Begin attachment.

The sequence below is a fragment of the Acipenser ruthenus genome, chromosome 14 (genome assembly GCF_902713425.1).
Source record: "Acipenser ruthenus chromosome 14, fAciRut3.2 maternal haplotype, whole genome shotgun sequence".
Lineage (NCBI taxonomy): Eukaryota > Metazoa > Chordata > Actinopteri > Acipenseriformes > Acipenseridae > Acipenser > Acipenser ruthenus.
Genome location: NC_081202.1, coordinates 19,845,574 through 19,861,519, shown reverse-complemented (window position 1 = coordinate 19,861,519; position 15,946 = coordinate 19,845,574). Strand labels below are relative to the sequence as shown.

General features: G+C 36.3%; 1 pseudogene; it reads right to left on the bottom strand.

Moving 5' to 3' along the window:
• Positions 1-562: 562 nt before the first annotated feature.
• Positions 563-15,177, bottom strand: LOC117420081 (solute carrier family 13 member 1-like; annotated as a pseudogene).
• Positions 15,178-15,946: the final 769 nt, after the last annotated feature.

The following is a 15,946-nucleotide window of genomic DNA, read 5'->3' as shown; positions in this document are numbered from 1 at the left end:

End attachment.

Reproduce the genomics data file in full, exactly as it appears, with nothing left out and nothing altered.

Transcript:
The sequence below is a fragment of the Acipenser ruthenus genome, chromosome 14 (genome assembly GCF_902713425.1).
Source record: "Acipenser ruthenus chromosome 14, fAciRut3.2 maternal haplotype, whole genome shotgun sequence".
Lineage (NCBI taxonomy): Eukaryota > Metazoa > Chordata > Actinopteri > Acipenseriformes > Acipenseridae > Acipenser > Acipenser ruthenus.
Genome location: NC_081202.1, coordinates 19,845,574 through 19,861,519, shown reverse-complemented (window position 1 = coordinate 19,861,519; position 15,946 = coordinate 19,845,574). Strand labels below are relative to the sequence as shown.

General features: G+C 36.3%; 1 pseudogene; it reads right to left on the bottom strand.

Moving 5' to 3' along the window:
• Positions 1-562: 562 nt before the first annotated feature.
• Positions 563-15,177, bottom strand: LOC117420081 (solute carrier family 13 member 1-like; annotated as a pseudogene).
• Positions 15,178-15,946: the final 769 nt, after the last annotated feature.

The following is a 15,946-nucleotide window of genomic DNA, read 5'->3' as shown; positions in this document are numbered from 1 at the left end: